Friday, 6 February 2009

Mills, and Madness

Image from © Copyright Andrew Hill and licensed for reuse under Creative Commons Licence.

Well, I seem to have stirred up a bit of a hornets' nest with my post on "Grand Designs".
Certain aspects of the matter (by no means all) put me in mind of a case which achieved some notoriety a few years ago, that of Sproughton water mill in Suffolk, where the owner became so aggrieved that he was being forced to keep his listed building in repair, he set up a website to rant about it (not unlike conservation officers who set up blogs to get things off their chests, I suppose I'll have to admit). Despite the former owner's subsequent bankruptcy, the site is still available:
Now, there's a lot to read there, but the most important fact to bear in mind as you wade through it is that the work carried out by the local council was done as an emergency repair for the urgent preservation of the building, not as a permanent work of restoration, and as such, naturally fell short of the standards that would have been required in the latter case (indeed, the law generally only allows for the "necessary" work to be done, not any arty-farty stuff). It's also important to realise that the owner had consent to convert the mill to a new use, but did nothing to implement the scheme.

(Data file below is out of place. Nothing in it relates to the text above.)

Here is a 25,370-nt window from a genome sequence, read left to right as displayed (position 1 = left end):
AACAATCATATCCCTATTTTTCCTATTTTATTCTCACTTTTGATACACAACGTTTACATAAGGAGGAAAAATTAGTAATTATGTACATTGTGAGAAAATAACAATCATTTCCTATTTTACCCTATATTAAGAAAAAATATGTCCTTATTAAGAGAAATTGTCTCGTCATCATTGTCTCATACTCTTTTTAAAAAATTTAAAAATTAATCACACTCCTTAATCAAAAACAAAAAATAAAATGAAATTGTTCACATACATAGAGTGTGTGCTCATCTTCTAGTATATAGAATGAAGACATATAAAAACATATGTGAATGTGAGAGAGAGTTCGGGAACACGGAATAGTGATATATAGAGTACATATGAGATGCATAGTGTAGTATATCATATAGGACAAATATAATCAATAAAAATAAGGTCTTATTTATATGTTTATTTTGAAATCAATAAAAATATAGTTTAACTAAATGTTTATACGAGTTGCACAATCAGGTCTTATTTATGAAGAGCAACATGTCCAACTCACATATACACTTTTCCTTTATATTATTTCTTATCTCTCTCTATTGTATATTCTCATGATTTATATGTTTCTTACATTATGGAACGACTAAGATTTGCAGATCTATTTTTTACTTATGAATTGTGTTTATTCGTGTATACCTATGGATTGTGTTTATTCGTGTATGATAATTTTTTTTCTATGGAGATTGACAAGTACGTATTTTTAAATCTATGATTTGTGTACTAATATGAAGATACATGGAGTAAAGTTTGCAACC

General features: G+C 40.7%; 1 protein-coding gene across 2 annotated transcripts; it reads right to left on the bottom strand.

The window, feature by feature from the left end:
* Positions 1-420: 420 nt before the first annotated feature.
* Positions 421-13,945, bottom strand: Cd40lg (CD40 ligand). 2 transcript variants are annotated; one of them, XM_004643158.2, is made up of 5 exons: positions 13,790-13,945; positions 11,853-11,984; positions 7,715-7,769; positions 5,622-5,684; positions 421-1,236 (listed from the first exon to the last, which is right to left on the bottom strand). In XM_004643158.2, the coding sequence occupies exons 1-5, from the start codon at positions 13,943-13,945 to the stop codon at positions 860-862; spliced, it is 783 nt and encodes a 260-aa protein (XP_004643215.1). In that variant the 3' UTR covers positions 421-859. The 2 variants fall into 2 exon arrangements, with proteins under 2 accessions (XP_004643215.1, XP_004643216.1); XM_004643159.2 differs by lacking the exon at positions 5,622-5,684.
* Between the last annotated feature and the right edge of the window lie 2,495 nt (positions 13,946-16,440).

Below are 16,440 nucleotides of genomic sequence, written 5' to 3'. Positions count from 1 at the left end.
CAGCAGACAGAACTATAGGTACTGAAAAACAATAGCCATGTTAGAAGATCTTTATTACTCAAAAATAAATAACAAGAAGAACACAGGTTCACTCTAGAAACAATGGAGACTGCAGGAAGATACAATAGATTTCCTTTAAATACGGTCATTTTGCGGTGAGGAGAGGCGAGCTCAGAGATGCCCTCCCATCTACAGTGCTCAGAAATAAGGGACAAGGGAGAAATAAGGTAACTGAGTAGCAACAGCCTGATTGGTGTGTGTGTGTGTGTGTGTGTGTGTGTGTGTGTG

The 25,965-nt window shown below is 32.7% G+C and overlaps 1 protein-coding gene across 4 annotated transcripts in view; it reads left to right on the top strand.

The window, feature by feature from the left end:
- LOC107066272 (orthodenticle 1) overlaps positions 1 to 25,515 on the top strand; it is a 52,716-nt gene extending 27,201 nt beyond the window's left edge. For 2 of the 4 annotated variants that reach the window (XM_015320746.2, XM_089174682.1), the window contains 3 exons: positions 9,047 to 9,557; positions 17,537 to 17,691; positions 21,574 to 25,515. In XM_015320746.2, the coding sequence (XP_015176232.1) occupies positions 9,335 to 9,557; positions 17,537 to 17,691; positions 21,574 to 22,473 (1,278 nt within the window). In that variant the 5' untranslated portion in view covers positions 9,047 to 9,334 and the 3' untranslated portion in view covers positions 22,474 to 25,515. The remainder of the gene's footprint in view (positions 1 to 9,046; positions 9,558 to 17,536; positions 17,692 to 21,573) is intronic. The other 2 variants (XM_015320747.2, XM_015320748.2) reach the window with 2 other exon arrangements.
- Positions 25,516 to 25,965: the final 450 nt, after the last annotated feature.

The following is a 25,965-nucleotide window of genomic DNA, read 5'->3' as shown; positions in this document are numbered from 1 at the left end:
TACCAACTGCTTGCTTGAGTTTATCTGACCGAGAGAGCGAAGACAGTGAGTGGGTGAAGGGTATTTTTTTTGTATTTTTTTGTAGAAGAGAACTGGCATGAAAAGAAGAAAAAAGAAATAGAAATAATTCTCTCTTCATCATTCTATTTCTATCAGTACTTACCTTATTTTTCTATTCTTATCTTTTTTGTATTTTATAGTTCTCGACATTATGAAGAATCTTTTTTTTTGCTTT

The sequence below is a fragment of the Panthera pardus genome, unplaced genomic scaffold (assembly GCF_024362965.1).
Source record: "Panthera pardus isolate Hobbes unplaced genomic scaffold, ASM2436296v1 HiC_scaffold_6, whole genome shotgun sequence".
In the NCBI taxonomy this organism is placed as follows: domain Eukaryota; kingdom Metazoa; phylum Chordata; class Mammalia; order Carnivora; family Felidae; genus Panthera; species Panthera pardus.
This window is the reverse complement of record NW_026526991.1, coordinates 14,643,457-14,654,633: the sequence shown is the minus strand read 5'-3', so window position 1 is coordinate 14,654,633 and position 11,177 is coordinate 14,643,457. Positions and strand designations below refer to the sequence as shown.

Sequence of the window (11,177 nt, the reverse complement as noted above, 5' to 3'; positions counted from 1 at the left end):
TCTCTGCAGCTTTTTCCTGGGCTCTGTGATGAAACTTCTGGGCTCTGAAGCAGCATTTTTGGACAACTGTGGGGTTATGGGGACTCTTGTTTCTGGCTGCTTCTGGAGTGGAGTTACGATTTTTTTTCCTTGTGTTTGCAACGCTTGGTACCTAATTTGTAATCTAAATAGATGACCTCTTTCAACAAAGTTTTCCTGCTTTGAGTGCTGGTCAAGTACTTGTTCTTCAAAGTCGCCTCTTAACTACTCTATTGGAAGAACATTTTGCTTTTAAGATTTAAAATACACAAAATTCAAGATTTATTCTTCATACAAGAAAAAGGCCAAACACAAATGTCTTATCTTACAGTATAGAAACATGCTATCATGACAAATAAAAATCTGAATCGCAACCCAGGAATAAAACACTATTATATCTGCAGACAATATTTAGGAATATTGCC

The key page is this:
an opinion from perhaps the best-known planning barrister specialising in historic buildings in the UK. The opinion has been posted on the site because the mill's owner believes it vindicates his view. A careful reading, in fact, shows precisely the opposite.
I happen to know many of the key players in this particular farce, and I also know that (despite assurances to the contrary) that comments sent to the site which do not accord with the former owner's view are not published there.
I feel a certain amount of sympathy for those who embark on a lengthy project with little but ideals and enthusiasm, but little or none for those who wilfully misunderstand their own position and then complain when they get hurt. "Look before you Leap".
This case resulted in the departure of a very able conservation officer from the local authority, under frankly intolerable pressure from an ignoramus:
But (unreported on the site) it ultimately led to the bankruptcy of the foolish owner, and the vindication of the local council's action:
I just thought my reader(s?) might like to know that, as the end result was not nearly as widely reported as the events that led up to it.

1 comment:

  1. You, dear CO? A hornets' nest? So unlike you!

    Yes, the story relayed above is an interesting one, and the outcome really should be given wider publicity, given that the original website is still floating in the ether.